But I guess in some ways I am complaining about this cause in my previous life as a non-runner, none of this weather stuff seemed to matter to me. Rain just meant it would be a pain walking to and from my car, and snow meant snow days. Now they have much impact on my life, and words like "Wind Chill", "Humidity", and my favorite "Feels Like", are now a staple of my day. And as I look down at my Weather Channel app on my phone, the following two words, bring me to my next point, and without further ado to the point of this blog.

60 Degrees.

And though the calendar still places us in February, a month more known for snow storms than short sleeves, my body can't help but begin to feel the endless night of winter slowly giving way. Whether its been this unusually warm weather, or that feeling you get after checking the clock, noting the sunlight pushing back against the night, like a younger sibling fighting against a door that an older brother seeks to close, something, some kind of energy seems to be about. Or maybe it's just because I keep hearing in passing conversation, "did you hear it's gonna get all the way up to sixty today?"

But I guess, like most things, there are two sides to this coin. Because I can't help but think that while sixty degrees is a very pleasant and nice temperature, if we were to turn the clock back 5 months, to September, well 60 degrees might feel quite differently.

Cause it seems then that 60 degrees is relative.

Which then got me thinking about this whole idea of optimism. Standard thinking would be that the optimistic view of a 60 degree day in February would be to say that it's a pleasant temperature. The pessimistic approach being the inverse that a similar day in September would be to state that it wasn't. But I'm not sure that tells the whole story.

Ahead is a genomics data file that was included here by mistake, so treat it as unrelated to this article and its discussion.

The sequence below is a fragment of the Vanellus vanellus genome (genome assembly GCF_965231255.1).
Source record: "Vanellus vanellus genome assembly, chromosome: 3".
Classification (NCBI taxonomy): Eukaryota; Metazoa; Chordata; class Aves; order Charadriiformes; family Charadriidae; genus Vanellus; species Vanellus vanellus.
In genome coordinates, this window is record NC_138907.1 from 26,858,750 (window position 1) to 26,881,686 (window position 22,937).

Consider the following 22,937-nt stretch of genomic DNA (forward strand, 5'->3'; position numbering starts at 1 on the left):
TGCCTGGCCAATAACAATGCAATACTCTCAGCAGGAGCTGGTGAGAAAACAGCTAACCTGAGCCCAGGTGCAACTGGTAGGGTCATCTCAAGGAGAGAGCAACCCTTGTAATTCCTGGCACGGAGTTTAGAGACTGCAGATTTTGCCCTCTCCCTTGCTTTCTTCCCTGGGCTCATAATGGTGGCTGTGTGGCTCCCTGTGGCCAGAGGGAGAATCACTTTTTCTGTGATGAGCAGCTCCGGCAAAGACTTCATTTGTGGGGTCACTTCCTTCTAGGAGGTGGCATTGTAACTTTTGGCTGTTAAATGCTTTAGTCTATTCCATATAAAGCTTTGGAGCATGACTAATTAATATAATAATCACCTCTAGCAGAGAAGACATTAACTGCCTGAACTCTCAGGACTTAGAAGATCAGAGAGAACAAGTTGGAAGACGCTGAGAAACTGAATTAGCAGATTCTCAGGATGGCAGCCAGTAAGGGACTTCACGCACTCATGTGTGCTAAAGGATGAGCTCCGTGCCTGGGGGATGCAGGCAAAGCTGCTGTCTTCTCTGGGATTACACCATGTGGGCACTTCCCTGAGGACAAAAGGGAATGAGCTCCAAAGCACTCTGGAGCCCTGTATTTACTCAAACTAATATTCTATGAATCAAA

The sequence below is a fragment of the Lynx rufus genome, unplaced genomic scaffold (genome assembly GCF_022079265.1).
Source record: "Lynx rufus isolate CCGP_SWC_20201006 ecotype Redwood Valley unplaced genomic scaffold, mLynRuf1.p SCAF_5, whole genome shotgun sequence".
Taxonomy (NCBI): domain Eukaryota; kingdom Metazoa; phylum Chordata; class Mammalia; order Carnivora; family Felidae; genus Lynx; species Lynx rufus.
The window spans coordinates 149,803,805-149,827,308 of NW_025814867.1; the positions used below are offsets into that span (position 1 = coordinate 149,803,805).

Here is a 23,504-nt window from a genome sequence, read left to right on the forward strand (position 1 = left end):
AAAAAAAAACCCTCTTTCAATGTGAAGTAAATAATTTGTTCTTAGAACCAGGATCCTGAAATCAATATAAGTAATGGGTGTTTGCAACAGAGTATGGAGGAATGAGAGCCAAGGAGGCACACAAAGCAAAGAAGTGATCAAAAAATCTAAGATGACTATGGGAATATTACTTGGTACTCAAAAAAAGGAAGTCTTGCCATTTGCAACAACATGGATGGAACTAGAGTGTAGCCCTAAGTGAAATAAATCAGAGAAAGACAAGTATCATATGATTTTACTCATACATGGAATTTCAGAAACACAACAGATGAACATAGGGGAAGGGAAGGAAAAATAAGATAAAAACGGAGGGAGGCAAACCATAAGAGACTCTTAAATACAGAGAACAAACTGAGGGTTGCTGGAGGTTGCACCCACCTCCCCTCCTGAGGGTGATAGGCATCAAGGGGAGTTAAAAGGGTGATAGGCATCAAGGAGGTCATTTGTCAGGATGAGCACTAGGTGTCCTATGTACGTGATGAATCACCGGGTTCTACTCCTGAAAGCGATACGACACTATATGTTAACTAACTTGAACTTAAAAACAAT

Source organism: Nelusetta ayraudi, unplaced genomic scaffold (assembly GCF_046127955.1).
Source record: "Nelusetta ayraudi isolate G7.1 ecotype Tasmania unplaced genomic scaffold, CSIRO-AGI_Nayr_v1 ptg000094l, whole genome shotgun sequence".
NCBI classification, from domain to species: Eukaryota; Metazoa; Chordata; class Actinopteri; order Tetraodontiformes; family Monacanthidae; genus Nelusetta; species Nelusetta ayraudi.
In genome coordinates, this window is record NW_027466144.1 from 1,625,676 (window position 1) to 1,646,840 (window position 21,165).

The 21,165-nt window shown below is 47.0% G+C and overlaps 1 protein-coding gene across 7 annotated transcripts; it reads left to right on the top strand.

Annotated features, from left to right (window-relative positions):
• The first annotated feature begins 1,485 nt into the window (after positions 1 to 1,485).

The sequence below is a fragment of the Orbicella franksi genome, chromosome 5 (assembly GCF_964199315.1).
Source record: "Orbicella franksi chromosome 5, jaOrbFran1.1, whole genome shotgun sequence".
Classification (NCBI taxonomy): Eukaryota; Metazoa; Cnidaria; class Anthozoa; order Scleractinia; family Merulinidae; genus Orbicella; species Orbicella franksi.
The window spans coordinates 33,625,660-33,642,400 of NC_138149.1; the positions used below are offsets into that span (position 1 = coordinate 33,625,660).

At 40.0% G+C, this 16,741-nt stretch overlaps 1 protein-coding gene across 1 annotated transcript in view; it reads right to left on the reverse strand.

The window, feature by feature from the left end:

And I guess this whole train of thought began with the previous blog and the few apologies I issued for it's somber nature. Though in many ways I think I was attempting to apologize to myself for somehow violating what I always hoped would be an optimistic tone.

But it seems from speaking with others, and my own train of thought, that it appears that I've gotten this idea of optimism all wrong.

Cause yes, it is optimistic to look at a glass as half full rather than half empty. But it's not optimism to look at a glass with a few drops in it and say its half full. Or to look back over a day of sadness and mourning and say it was a happy day when it wasn't.

But, and here may be the place I get tripped up the most, neither is it necessarily pessimistic to say that glass only has a few drops in it is, or to admit, out loud or to yourself, that today was a bad day.

Cause optimism, as I'm coming to learn, has less to do with how you view something in front of you, but rather how you view what will happen next. Optimism isn't about ignoring truth with positive spin, it's acknowledging truth in the context of a greater one.

That it's less about whether or not today was a good day, and more about the possibilities of tomorrow.

Cause for me to sit here and say to you that Wednesday was a good day would not be optimism, it would be a lie. Because it seems optimism doesn't fly in the face of truth, but rather as a result of it.

Cause it's possible that's what it's all about. About looking tough days in the face and acknowledging, not only their flaws, but the possibilities of tomorrow. Cause it seems that optimism can be as simple as telling the truth.

And the truth is, today was a good day.